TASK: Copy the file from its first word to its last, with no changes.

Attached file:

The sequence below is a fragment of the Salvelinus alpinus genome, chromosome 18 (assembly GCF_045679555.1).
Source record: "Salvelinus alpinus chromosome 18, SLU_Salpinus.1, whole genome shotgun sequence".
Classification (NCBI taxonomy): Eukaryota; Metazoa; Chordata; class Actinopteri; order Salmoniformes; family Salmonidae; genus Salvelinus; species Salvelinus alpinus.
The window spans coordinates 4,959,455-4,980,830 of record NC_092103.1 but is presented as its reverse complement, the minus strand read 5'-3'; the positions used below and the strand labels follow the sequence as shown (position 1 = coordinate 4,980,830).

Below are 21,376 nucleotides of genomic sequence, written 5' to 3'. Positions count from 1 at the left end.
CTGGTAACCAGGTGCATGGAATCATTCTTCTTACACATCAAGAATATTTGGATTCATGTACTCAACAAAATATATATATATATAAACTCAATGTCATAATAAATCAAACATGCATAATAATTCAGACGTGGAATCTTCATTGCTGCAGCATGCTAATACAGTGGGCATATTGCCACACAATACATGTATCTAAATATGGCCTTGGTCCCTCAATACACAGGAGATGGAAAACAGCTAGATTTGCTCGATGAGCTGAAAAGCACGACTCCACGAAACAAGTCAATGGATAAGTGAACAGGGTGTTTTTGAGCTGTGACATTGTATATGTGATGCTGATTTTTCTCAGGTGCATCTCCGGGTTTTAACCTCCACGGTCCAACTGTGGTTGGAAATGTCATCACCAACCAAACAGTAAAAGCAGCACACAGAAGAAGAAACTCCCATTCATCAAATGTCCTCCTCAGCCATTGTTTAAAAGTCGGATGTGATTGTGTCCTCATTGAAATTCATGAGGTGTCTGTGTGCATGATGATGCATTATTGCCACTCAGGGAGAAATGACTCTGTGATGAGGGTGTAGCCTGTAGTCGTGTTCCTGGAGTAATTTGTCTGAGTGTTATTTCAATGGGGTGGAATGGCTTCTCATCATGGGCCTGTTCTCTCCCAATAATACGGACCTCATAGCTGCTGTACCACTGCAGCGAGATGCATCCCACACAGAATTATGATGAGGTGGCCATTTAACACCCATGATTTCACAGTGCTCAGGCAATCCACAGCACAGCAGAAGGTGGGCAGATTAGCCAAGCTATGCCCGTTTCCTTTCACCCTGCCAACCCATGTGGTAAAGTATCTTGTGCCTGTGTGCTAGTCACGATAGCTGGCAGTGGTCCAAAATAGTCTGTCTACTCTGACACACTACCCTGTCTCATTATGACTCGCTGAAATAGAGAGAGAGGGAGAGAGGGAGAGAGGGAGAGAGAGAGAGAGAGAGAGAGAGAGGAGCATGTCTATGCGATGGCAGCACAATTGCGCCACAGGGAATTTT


The sequence below is a fragment of the Salvelinus alpinus genome, chromosome 18 (assembly GCF_045679555.1).
Source record: "Salvelinus alpinus chromosome 18, SLU_Salpinus.1, whole genome shotgun sequence".
Classification (NCBI taxonomy): Eukaryota; Metazoa; Chordata; class Actinopteri; order Salmoniformes; family Salmonidae; genus Salvelinus; species Salvelinus alpinus.
The window spans coordinates 4,959,455-4,980,830 of record NC_092103.1 but is presented as its reverse complement, the minus strand read 5'-3'; the positions used below and the strand labels follow the sequence as shown (position 1 = coordinate 4,980,830).

Below are 21,376 nucleotides of genomic sequence, written 5' to 3'. Positions count from 1 at the left end.
CTGGTAACCAGGTGCATGGAATCATTCTTCTTACACATCAAGAATATTTGGATTCATGTACTCAACAAAATATATATATATATAAACTCAATGTCATAATAAATCAAACATGCATAATAATTCAGACGTGGAATCTTCATTGCTGCAGCATGCTAATACAGTGGGCATATTGCCACACAATACATGTATCTAAATATGGCCTTGGTCCCTCAATACACAGGAGATGGAAAACAGCTAGATTTGCTCGATGAGCTGAAAAGCACGACTCCACGAAACAAGTCAATGGATAAGTGAACAGGGTGTTTTTGAGCTGTGACATTGTATATGTGATGCTGATTTTTCTCAGGTGCATCTCCGGGTTTTAACCTCCACGGTCCAACTGTGGTTGGAAATGTCATCACCAACCAAACAGTAAAAGCAGCACACAGAAGAAGAAACTCCCATTCATCAAATGTCCTCCTCAGCCATTGTTTAAAAGTCGGATGTGATTGTGTCCTCATTGAAATTCATGAGGTGTCTGTGTGCATGATGATGCATTATTGCCACTCAGGGAGAAATGACTCTGTGATGAGGGTGTAGCCTGTAGTCGTGTTCCTGGAGTAATTTGTCTGAGTGTTATTTCAATGGGGTGGAATGGCTTCTCATCATGGGCCTGTTCTCTCCCAATAATACGGACCTCATAGCTGCTGTACCACTGCAGCGAGATGCATCCCACACAGAATTATGATGAGGTGGCCATTTAACACCCATGATTTCACAGTGCTCAGGCAATCCACAGCACAGCAGAAGGTGGGCAGATTAGCCAAGCTATGCCCGTTTCCTTTCACCCTGCCAACCCATGTGGTAAAGTATCTTGTGCCTGTGTGCTAGTCACGATAGCTGGCAGTGGTCCAAAATAGTCTGTCTACTCTGACACACTACCCTGTCTCATTATGACTCGCTGAAATAGAGAGAGAGGGAGAGAGGGAGAGAGGGAGAGAGAGAGAGAGAGAGAGAGAGAGGAGCATGTCTATGCGATGGCAGCACAATTGCGCCACAGGGAATTTT